This article describes my build of a Radio-Kits SWR meter (v1.1) and post implementation review.
- HF coverage – 1.8-30MHz
- Displays VSWR, forward power, reverse power and supply voltage
- Peak reading power meter
- Bar graph or numerical format
- Reverse power alarm with adjustable threshold
- Auto turn on in presence of RF – sensitivity about 1 watt
- Optional turn off after preset time – 10-240 seconds
- Backlit LCD display with variable brightness
- Reverse polarity protection
I purchased the kit some years ago, and on receiving it and reviewing the circuit I formed the view that it was likely to have unacceptable Insertion VSWR on 1.8Mhz, and probably 3.5MHz bands… so I lost interest in assembling the kit. However, I have belatedly constructed the kit, calibrated and tested it.
The kit is supplied as a PCB and parts, no casework is supplied.
The board was difficult to solder, the strain relieved ground plane connections of components have very little donut to contact for heat transfer and are much harder to solder than the other pads. The strain relief is a dubious feature that makes soldering difficult.
Above, the kit assembled in a die-cast aluminium box. An opening for the LCD was milled into the box, and holes drilled for the rest of the fit up. The kit does not lend itself to this boxing as the buttons out the top and display out the front are a problem to fit up. A poor mechanical design.
Above is the interior of the box showing the LCD display and the external BNC connectors fitted (substituted for the ubiquitous UHF connectors supplied with the kit). Continue reading Radio-Kits SWR meter – build and review
At TV upgrade I reported a change in TV antenna pointing to a different and distant transmitter, and gave a Spectrum Analyser plot at the main TV receiver.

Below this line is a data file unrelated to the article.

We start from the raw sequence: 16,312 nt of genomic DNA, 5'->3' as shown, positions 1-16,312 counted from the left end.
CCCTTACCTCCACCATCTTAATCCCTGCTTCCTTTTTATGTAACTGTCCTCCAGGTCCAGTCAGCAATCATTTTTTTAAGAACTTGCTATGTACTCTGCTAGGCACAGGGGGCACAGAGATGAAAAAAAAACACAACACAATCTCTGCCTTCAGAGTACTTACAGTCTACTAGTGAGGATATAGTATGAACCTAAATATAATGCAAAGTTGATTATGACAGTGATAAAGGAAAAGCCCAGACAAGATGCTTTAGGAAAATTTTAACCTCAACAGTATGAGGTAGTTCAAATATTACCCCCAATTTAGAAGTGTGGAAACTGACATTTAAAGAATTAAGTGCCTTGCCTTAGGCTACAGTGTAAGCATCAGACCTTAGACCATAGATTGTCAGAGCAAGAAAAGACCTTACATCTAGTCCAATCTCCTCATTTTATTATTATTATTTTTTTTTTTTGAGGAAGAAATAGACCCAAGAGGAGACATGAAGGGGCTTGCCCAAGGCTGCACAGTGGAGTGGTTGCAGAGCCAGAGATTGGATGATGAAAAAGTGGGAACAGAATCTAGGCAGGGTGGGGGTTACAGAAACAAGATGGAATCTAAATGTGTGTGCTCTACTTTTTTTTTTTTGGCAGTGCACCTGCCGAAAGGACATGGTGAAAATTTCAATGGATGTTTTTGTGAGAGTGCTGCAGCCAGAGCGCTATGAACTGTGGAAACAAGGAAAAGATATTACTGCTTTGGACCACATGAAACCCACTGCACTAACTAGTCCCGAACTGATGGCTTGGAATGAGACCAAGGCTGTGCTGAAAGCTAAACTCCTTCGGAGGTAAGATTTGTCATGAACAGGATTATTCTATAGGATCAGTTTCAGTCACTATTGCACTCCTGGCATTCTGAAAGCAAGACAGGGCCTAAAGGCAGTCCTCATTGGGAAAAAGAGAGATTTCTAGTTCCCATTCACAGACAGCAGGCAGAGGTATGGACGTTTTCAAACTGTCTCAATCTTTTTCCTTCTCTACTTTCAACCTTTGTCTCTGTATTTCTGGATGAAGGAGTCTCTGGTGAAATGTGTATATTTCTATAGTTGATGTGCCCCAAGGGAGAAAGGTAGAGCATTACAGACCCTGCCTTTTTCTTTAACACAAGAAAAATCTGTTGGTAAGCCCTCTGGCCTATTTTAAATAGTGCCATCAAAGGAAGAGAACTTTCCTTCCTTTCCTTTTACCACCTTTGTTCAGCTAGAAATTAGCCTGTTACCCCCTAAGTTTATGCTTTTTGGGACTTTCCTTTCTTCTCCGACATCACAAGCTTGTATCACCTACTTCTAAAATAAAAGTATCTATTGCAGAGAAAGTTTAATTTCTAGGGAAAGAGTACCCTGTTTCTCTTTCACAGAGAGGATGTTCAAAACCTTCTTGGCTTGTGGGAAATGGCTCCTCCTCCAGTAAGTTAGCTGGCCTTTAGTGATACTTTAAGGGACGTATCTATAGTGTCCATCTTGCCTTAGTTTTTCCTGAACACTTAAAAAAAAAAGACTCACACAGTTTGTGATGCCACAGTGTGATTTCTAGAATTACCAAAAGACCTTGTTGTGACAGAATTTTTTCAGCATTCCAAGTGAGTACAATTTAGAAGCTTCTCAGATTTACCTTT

At that time, I adjusted the antenna accurately (within 1°) based on compass heading, but antennas are not perfect and two significant path obstructions may have bearing on best signal.
I could have run up and down the ladder making small adjustments and observing amplitude or better, RF S/N on the Spectrum Analyser but that is tedious and suboptimal so I purchased a DVB signal analyser.
Importantly, a good DVB analyser gives measurement of not just signal strength, but carrier to noise (C/N) ratio (which is actually RF S/N), Bit Error Rate (BER) and Modulation Error Ratio (MER), the last two very important statistics in optimisation and validation and not available on an ordinary Spectrum Analyser.
MER is calculated as the sum of the squares of the magnitudes of the ideal symbol vectors is divided by the sum of the squares of the magnitudes of the symbol error vectors. The result, expressed as a power ratio in dB, is defined as the Modulation Error Ratio (MER).
MER is a good overall single statistic for quality, but BER is more sensitive to occasional errors, so they are both important.
Above, the DVB analyser (the red device) enables a view of measurements whilst adjusting the antenna. The analyser here is connected to the masthead amp output and of course powers the masthead amp. Continue reading TV upgrade – MER optimisation
Walt Maxwell (W2DU) made much of conjugate matching in antenna systems, he wrote of his volume in the preface to (Maxwell 2001 24.5):